Anna Clark "Teaching the Nation"
Clark opened her lecture with a report of the controversy that surrounded the publication in the US of a book entitled Lies My Teacher Told Me.1 The book claimed that American school students were taught history that was fundamentally wrong, as well as exclusionary and unrepresentative of the diversity of American histories.Her exploration of what she described as an “angry book that demands answers” was used to set the scene for a lecture that itself essentially did little more than ask a series of questions and hint at the importance of the answers.
The lecture explored the extent to which debates over history were really debates over national identity – the extent, that is, to which past, present and future converge in the classroom. Clark suggested that debate over what version of history should be taught to young people has meant that the school becomes an important “site of national memory.”
The lecture tried to explore some of the assumptions underpinning different versions of national memory and history – who is making history and on whose behalf. This she did through illuminating some of the ways that historians, teachers and members of the government and the community use collective pronouns – that is, the way people use terms such as ‘our’ history and, even more problematically, ‘our’ children.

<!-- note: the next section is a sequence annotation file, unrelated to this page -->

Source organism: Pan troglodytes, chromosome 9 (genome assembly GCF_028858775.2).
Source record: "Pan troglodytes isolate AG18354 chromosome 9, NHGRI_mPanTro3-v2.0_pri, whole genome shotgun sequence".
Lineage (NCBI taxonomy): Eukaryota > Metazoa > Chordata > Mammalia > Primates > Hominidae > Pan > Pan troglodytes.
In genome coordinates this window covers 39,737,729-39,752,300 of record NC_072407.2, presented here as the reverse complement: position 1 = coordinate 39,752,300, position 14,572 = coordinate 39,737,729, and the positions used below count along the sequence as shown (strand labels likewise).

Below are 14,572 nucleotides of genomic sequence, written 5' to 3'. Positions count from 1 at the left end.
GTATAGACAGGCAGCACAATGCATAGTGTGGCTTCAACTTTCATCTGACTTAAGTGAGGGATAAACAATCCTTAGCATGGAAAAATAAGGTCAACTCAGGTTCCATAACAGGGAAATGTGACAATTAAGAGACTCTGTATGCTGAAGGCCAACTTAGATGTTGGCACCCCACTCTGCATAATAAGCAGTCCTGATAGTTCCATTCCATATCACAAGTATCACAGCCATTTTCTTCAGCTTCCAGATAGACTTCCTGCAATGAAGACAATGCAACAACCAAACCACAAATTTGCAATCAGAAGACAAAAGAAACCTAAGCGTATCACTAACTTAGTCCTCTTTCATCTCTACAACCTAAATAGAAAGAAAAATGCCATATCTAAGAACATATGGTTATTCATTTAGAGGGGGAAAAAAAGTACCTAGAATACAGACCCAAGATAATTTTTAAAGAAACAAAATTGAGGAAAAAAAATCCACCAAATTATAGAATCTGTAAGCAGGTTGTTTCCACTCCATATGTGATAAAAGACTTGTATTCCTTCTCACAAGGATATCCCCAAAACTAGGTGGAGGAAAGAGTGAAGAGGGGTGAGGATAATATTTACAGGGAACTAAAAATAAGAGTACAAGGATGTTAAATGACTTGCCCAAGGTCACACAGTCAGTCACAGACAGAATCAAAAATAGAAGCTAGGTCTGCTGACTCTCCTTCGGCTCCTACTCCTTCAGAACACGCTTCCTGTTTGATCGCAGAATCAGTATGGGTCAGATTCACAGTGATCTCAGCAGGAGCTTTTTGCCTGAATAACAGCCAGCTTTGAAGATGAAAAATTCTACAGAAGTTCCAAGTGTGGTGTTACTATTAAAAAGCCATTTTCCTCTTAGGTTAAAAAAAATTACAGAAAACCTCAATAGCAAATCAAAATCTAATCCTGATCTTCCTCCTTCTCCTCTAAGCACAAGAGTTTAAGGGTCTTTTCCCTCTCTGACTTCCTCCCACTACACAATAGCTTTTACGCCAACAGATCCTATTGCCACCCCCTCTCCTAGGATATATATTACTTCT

Despite the topical nature of the material, Clark’s analysis of the use of pronouns consisted largely of a series of powerpoint slides of quotes from news headlines and letters to the editor, most of them from conservatives concerned over the way in which ‘our’ children are being taught ‘our’ history. She knew that diatribes such as that of Howard Hutchins in his letter to the editor of the Age would provoke snickers from an audience unlikely to be in tune with his comment that “Surely Australian heritage-destroying political correctness has gone too far? Our children – thus all our futures – are suffering from the non-teaching of our very recent history and distortion of our early history,” or that of Geoffrey Partington, who said that it would be “entirely irresponsible, as well as historically false to adopt the one-sided view of white wickedness, which is the new orthodoxy in teaching about race relations in Australia since 1788.” Even less were they likely to support the comments of P.P. McGuinness, who dissolved into intellectual hysterics with his comments that curriculum designers were using “politically correct buzzwords” – such as “civil rights”, “invasion”, “cultural conflict” and even “racism” to control the future through the past.